Flute Force

The fact that Flute Force, a profes­sional flute quartet, exists today reflects the different light in which the flute has come to be viewed during the last 35 years. The world-wide popu­larity of the instrument has grown enormously as a result of the concerts and recordings of Jean-Pierre Rampal, James Galway and others. Rampal has called our present era "the second golden age" of the flute. The first golden age was the eighteenth cen­tury during which a great body of repertoire was composed for the flute as solo instrument and in numerous combinations with other instruments. What distinguishes our current golden age from its predecessor is the influ­ence of both modern technology and of "non-Western" styles of music on those who write for the flute. For example, composers in this era have begun to ask flutists to produce sounds on the instrument whose inspiration comes from the sounds heard in electronic music. Also, the availability of recordings of flute music from diverse cultures, such as the Jap­anese Shakuhachi and the Cuena flute of South America, have equally stimu­lated the imaginations of composers. The confluence of these factors pres­ent new challenges for those who per­form the works as well as for those who enjoy listening to them.

Our contemporary revolution in flute composition can be traced to pieces such as Dens/ty 21.5 (1936) by Edgard Varese and Sequenza (1958) by Luciano Berio, which pointed the way toward a completely new way of regarding the flute. For Varese and Berio, the flute became an instrument capable of extreme contrasts in range, dynamics and attack. In addition, both pieces introduced "extended tech­niques" such as key clicks which allowed the flute to make a more per­cussive sound, and multi-phonics, a technique of producing two or more notes at the same time much like a double or triple stop on the violin. Dur­ing the 1950's and 6O's, players such as Severino Gazzeloni (for whom Sequenza was composed) and Harvey Sollberger (who was influenced to become a new music composer/per­former because of Gazzeloni's perfor­mance of Sequenza) helped to develop these techniques and ways of writing for the instrument even further. Many of these techniques were codified in published treatises by Bruno Bar-toluzzi, Thomas Howell, and later. Robert Dick; thus ensuring their wide dissemination among composers and performers alike.

The rise in the flute's popularity and in its expressive possibilities has lead contemporary composers to regard the flute quartet as not just an occa­sional diversion by players, but as an excellent vehicle for the composition of chamber works.

This recording appropriately com­mences with the SERENADE FOR FOUR FLUTES (I960) by Ingolf Dahl

which is "affectionately dedicated" to Doriot Anthony Dwyer, the former principal flutist of the Boston Sym­phony Orchestra. Dahl and Dwyer became good friends at Tanglewood during the 1950's, and according to Dwyer, Dahl wrote Serenade for Four Flutes at her request because of the dearth of good flute quartet literature available at the time. The piece is scored for four "C" flutes with the first player switching to piccolo in the final movement. Dahl creates contrast with the four like instruments by hav­ing the flutists play with different articulations, slurrings, attacks and dynamics simultaneously. Serenade for Four Flutes is a clear example of Dahl's meticulous attention to form and detail as a composer. This piece was included on Flute Force's first concert in 1981 and was the first contempo­rary work to become a part of the group's repertoire.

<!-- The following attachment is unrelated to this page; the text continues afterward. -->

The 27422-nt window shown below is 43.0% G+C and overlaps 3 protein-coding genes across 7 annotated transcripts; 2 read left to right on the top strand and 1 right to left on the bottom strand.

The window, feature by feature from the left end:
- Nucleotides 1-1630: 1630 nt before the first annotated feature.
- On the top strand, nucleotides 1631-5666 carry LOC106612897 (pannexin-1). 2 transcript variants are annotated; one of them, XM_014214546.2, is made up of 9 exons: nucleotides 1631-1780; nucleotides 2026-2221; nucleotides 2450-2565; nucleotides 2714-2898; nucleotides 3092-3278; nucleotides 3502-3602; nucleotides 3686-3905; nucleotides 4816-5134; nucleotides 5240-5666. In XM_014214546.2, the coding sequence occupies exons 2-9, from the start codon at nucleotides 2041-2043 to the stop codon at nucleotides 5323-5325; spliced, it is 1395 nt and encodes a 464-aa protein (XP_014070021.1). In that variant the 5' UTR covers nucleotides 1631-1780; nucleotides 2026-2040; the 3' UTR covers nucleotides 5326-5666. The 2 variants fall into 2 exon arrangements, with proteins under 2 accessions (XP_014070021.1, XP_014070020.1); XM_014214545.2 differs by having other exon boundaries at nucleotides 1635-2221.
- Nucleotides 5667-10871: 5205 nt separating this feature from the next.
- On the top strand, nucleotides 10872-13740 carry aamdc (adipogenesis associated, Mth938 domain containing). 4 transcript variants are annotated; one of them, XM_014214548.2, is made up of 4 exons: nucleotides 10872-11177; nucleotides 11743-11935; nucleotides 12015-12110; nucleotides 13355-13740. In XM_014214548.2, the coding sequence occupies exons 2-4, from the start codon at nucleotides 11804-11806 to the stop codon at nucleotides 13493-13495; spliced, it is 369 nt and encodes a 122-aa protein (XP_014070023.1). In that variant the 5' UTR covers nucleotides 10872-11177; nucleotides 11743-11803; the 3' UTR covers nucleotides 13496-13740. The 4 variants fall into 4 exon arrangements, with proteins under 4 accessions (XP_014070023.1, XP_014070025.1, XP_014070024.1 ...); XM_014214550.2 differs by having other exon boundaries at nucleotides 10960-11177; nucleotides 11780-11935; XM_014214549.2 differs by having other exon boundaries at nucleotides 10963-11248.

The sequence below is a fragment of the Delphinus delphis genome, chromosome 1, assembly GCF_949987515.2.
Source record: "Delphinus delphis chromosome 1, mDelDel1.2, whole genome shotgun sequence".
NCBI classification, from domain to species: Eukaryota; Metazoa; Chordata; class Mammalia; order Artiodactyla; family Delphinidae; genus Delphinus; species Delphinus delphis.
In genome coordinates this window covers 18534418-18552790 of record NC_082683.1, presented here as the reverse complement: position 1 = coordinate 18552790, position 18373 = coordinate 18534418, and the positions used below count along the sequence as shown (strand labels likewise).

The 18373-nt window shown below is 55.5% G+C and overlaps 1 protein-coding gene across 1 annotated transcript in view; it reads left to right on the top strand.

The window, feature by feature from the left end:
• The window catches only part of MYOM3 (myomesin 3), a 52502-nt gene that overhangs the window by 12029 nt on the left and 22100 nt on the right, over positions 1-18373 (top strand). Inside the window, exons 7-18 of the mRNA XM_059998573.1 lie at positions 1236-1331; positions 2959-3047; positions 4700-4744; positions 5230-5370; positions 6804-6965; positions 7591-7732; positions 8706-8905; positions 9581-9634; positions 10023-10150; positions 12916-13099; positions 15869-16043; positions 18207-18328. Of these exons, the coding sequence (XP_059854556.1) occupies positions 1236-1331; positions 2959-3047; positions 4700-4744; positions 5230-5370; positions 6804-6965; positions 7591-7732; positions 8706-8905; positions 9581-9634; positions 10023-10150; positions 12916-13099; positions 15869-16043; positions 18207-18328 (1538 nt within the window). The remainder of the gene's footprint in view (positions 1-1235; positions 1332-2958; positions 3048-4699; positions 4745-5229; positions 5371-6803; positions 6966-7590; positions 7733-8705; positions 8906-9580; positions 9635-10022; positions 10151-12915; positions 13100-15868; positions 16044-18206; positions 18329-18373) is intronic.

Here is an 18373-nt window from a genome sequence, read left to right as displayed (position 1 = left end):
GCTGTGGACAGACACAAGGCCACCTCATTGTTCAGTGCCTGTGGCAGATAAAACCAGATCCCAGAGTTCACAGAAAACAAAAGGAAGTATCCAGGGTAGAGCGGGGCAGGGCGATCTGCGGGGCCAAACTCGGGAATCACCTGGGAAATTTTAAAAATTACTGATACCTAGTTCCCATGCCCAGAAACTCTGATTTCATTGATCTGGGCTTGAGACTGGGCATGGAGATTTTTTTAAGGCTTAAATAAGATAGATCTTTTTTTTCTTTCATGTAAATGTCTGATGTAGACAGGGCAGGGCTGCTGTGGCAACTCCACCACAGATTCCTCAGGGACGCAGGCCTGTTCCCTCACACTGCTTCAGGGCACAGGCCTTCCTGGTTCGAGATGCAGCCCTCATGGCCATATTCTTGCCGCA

Proceeding chronologically, Harvey Sollberger's GRAND QUARTET FOR FLUTES C1961) comes next. Sollberger picks up on and develops some of the ideas and techniques introduced in the Varese and Berio solo works which, he has said, influenced him deeply. The dynamic and registral contrasts are extreme and extended use of flutter tongueing, percussive key-clicks and some pitch bending is called for. Sol­lberger writes:

"My Grand Quartet for Flutes was writ­ten in the summer and fall of 1961. It began as a project to compose a brief, 'occasional' piece to play with friends, taking as it's model the Grand Quartet of the nineteenth-century Danish com­poser, Friedrich Kuhlau (renowned among flutists as the author of many amiable flute ensemble pieces). In the course of being composed. Grand Quartet took on a life of it's own, and, while retaining it's inscription to Kuhlau (the score is headed: 'In memo-riam: Friedrich Kuhlau'), it became more fire breathing than amiable. What strikes me today, close to thirty years later, is how 'performable' the piece has become. Current perfor­mers, such as those in Flute Force, take it in stride, while at the time of it's first performance it was seen as extremely difficult, un-performable, in fact, without a conductor. Perfor­mances today are numerous in com­parison with those of earlier years, and are as often as not done by stu­dent groups!

"Grand Quartet is one of the first pieces in which I hit my stride as a composer. For that reason, as well as for others concerning things that my 23-year-old self did in that score that my 51-year-old self still finds interesting, 1 have looked forward to this recording."

Roger Reynolds' FOUR ETUDES FOR FLUTE QUARTET C1961), like the Sol­lberger, makes use of the extreme contrasts of dynamics and register and requires the players to flutter tongue and use key clicks. Reynolds indicates that in performance the play­ers are to be spaced widely before the audience to create an antiphonal effect. In addition, he uses an alto flute and piccolos to expand the range. As in the Dahl work, both the Sollberger and Reynolds pieces call for controlled use of vibrato, including indications for no vibrato and minimal vibrato. Reynolds writes of his piece:

"The Four Etudes for Fute Quartet were composed in Ann Arbor, in response to the high level of interest in new music performance that was aroused by the now notorious ONCE Festivals. The basic instrumentation of piccolo, two "C" flutes and alto is shifted upwards in the final etude, when the first flute converts to sec­ond piccolo. The opening etude, a brisk allegro, concentrates on individual and pyramiding articulative patterns. The second, an adagio, concerns itself with breath control and ensemble balance, with spatial displacement comple­menting a subtle tendency towards klagfarbenmelodie. The third is more gesturally interactive and aggressive, but incorporates an accompanimental whir of tremolos, trills and runs which remains at the close. The final etude is a presto that comprises four linked outbursts of accumulating intensity."